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17.2D: Soil

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    Soil is the entry point for most materials into terrestrial food webs. Through their roots, plants absorb water and minerals (e.g., nitrates, phosphates, potassium, copper, zinc). With these, they use photosynthesis to convert carbon dioxide (taken in through their leaves) into carbohydrates, proteins, lipids, nucleic acids and the vitamins on which all heterotrophs depend. Along with temperature and water, soil is a major determinant of productivity.
    Figure Soil profile


    The very top layer consists of partially decayed organic debris like leaves. Beneath this is the topsoil. This horizon is usually dark in color because of humus- partially decayed organic matter - which has been incorporated in it from above. Humus gives the soil a loose texture that holds water and allows air to diffuse through it. Oxygen is essential to permit cellular respiration in plant roots, decay organisms, and other inhabitants of the soil.


    The subsoil is usually lighter in color that topsoil and often contains an accumulation of inorganic nutrients.

    Weathered parent material

    This represents the first steps in the chemical breakdown of rock into soil. Often the weathered parent material is underlain by the parent material itself, although in some places it has been carried from another location by wind, water, or glaciers.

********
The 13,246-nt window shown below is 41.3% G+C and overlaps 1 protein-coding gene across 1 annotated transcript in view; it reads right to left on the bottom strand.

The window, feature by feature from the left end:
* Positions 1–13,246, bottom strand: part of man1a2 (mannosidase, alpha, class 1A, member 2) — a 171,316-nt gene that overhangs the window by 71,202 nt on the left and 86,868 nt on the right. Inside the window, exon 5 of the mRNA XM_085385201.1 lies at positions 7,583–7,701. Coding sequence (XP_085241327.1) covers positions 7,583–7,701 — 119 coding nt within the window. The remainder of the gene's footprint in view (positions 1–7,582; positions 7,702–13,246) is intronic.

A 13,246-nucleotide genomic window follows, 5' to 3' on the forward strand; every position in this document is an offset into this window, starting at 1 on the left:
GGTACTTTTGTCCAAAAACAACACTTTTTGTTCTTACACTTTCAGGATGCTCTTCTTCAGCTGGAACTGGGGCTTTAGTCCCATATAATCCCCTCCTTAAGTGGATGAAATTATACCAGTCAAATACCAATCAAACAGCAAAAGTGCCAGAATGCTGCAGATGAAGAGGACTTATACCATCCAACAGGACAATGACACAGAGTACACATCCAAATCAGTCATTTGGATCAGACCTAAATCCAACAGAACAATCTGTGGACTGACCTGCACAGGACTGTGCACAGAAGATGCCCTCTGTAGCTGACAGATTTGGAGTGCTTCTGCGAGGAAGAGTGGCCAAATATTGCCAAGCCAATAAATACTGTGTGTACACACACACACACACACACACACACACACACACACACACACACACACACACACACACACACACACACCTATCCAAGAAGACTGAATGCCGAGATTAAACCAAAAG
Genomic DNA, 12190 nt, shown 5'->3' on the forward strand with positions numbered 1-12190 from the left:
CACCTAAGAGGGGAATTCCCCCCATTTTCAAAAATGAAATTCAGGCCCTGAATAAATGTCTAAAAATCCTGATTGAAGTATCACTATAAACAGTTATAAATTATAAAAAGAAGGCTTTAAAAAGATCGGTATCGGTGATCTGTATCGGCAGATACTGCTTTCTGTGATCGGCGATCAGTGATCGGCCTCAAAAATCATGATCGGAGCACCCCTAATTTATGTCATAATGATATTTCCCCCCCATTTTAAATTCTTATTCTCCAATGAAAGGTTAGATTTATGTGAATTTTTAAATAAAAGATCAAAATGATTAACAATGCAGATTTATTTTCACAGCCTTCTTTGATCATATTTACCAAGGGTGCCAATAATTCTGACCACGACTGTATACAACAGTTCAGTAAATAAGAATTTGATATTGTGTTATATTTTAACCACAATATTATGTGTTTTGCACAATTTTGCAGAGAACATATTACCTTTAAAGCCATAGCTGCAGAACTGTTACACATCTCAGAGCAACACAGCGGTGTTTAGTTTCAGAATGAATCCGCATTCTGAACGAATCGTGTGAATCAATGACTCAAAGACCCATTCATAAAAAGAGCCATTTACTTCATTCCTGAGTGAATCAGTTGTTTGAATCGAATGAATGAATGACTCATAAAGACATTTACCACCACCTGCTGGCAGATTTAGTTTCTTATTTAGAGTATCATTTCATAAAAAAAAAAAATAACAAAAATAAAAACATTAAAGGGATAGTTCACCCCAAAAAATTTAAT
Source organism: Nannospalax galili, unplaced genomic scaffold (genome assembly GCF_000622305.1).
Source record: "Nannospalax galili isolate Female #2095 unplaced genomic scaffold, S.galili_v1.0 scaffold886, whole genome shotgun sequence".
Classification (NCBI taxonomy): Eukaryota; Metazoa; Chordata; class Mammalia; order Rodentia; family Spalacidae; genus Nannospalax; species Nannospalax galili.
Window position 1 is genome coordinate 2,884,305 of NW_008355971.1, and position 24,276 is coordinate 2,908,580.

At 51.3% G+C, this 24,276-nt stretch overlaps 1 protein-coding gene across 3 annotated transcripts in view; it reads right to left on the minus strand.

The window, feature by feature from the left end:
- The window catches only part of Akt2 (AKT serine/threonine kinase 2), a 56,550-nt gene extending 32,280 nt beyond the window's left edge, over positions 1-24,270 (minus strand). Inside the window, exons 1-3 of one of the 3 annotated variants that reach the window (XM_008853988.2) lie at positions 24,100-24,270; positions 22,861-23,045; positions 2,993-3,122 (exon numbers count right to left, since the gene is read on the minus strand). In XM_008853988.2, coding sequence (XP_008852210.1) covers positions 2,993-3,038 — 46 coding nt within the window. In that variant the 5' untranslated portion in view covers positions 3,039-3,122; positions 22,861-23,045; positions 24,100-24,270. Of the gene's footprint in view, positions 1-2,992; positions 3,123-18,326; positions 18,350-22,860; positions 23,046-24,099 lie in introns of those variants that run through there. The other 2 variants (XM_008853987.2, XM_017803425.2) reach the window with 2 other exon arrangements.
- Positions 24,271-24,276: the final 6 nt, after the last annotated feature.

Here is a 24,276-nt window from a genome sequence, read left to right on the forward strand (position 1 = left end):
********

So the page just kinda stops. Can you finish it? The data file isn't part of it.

Parent material

    The chemical nature of the parent material, whether granite, limestone, or sandstone, for example, has a great influence on the fertility of the soil derived from it.

    The Effect of Water on Soil

    The Tropical Rain Forest

    The lushness of the jungle biome is somewhat illusory. While productivity is high, the soils themselves tend to be of very poor quality. Because of the high rainfall, nutrients are quickly washed out of the topsoil unless they are incorporated in the forest plants. As plant and animal debris falls to the ground, it is quickly decomposed because of the warmth and moisture there. Thus minerals are found mainly in the forest plants, not in the soil. When the plants are removed and cultivation attempted, the soils quickly lose fertility. The situation is made worse by the lack of humus (the topsoil may be no thicker than 2 in. [= 5 cm]) and the high iron and aluminum content of most of these soils. Once exposed to the sun, these lateritic soils soon bake into a bricklike material that cannot be cultivated.

    The most ancient (some might say primitive) way of working these soils is still the best:

    • clearing a small area of jungle
    • growing crops for only a year or two, and then
    • abandoning the area to jungle once again.

    This page titled 17.2D: Soil is shared under a CC BY 3.0 license and was authored, remixed, and/or curated by John W. Kimball via source content that was edited to the style and standards of the LibreTexts platform.

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